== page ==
Sunday, March 7, 2010

Frosted Plums

As you know from previous posts,  I like to create knitted jewelry.  I find it challenging to use knitting fiber to make a necklace or bracelet.  Last year I started making bead knitted bracelets and necklaces.  My friend Leslie from Twisted Sistah had knitted a reversible bracelet using #8 Hex beads and micro C-lon thread.  She gave me the pattern and I was soon hooked on making these bracelets.  I'll post some pictures of some of the ones I made in another post.  I had also been making some of the bracelets Ellen from Earthfaire creates.  She uses a mix of beads and Kreinik metallic braid to knit bracelets and necklaces. 

A few months ago I started doing bead knitting with wire instead of thread.  I made a few necklaces and bracelets using sterling silver clasps.  After the holidays I was going through my stash of Artistic Wire and came across a matte plum wire in 30 gauge that my daughter, Carrie, had given me.  I really liked the fact that it was matte.  I pulled together a bead stew to use for a necklace.  One of my favorite parts of making these necklaces is putting together the bead stew.  I've learned that any bead smaller than a 6 doesn't have the presence I like.   They tend to get lost among the larger beads.  I've used stick pearls with success, but anything too large distorts the knitting.  So, putting the beads together is really fun for me.  I get to go through all my beads and find what I think will work in color and size.  It's great fun, and I discover things I forgot I had.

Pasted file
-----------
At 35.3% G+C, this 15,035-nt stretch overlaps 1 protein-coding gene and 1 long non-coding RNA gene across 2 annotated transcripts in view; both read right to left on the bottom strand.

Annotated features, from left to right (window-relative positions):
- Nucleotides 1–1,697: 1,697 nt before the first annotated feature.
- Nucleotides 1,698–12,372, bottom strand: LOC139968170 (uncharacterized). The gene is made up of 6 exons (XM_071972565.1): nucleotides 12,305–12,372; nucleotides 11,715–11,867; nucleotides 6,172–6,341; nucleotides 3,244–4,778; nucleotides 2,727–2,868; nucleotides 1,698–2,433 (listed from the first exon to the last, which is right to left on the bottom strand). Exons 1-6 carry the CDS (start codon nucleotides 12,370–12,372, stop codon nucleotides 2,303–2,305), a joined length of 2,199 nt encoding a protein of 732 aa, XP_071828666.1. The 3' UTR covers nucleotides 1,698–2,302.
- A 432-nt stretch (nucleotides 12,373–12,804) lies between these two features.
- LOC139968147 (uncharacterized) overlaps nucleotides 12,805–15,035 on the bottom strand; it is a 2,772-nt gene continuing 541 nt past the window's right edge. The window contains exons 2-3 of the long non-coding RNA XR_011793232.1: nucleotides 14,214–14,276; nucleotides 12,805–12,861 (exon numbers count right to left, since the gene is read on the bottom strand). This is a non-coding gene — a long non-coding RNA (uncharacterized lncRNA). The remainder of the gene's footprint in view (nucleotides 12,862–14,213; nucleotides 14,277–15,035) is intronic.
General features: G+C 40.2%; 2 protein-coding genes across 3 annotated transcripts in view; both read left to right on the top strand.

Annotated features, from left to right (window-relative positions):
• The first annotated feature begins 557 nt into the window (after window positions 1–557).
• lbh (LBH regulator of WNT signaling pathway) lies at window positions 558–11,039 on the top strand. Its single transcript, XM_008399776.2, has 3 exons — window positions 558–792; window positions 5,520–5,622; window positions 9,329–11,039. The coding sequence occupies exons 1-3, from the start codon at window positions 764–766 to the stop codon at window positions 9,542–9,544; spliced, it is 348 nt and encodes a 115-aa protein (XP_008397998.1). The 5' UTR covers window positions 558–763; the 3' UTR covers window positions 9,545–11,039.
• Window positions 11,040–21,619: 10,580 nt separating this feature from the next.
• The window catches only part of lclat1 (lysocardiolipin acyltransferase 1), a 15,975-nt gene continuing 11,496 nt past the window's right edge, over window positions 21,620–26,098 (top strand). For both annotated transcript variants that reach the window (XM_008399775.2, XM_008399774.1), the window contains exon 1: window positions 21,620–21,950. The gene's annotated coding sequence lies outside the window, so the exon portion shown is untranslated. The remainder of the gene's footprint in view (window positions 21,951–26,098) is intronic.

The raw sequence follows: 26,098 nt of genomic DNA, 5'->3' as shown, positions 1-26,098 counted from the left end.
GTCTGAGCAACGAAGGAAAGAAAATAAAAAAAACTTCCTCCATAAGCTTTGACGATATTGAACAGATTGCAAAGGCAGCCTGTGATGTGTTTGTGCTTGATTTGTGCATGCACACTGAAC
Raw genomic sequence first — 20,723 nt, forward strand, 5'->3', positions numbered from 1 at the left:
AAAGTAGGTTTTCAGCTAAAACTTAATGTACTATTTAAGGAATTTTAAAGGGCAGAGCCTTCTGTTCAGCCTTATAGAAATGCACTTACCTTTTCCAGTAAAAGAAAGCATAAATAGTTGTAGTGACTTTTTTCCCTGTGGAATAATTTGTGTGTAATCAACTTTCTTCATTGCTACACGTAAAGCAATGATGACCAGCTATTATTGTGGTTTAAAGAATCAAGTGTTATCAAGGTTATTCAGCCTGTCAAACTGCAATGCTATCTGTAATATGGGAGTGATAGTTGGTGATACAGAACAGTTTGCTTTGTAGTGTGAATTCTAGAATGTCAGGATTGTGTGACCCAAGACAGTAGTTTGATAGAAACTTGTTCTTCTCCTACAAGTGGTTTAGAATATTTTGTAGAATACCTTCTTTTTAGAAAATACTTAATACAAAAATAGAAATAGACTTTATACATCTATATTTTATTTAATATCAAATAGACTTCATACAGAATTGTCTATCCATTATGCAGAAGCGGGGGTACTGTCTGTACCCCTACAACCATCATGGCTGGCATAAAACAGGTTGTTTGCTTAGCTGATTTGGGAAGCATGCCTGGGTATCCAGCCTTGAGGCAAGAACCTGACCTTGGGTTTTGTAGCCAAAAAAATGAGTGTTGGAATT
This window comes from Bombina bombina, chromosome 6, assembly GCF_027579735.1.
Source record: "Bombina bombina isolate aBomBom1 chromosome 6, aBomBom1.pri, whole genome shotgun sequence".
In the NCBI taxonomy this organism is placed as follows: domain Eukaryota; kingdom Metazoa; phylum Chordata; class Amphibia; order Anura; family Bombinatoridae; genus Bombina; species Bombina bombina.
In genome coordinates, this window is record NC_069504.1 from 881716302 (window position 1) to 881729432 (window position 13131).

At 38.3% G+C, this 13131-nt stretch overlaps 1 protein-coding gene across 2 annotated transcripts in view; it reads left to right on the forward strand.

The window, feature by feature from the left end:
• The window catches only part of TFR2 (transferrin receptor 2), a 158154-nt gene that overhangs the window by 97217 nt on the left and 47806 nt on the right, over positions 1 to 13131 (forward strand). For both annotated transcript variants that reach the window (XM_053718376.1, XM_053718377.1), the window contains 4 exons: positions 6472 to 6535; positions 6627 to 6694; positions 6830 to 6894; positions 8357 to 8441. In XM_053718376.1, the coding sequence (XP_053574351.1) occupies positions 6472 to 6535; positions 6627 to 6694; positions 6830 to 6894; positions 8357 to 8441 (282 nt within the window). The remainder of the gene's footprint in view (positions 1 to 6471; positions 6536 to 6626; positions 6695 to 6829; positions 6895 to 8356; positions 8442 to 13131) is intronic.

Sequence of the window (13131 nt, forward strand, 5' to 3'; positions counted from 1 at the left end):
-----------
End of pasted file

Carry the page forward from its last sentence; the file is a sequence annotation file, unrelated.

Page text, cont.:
As I worked on this necklace I decided it looked like frosted plums, hence the name.  I also thought it would be fun to do something different with the clasp.  I'm a big fan of Beverly Ash Gilbert.   In her new book, Beaded Colorways, she shows how she bezels a cabochon and makes a clasp out of it.  I had wanted to use fabric as to create a cabochon for a long while.  So, I decided to put that idea, and Beverly's clasp idea together.  My stash of cotton batiks is quite large because I've never seen a batik I didn't fall in love with!  And, surprise!  I found one that was a perfect match for this necklace.  I cut a 2" circle of Lacy's Stiff Stuff and a 1 3/4" circle of fabric, which I  placed over a layer of thin quilt batting.  I sewed the batik to the Lacy's around the outer edge and began beading a bezel around the fabric circle. 

I love freeform beading, and I took a class from my friend Christen Brown.  She teaches a great freeform peyote bracelet class for Joggles.  Check it out if your interested in freeform!  Anyway, I decided to use some freeform across the fabric, and I used Beverly's idea (her book is  a study of freeform beadwork and color) to use a variety of beads in the embroidery around the cab.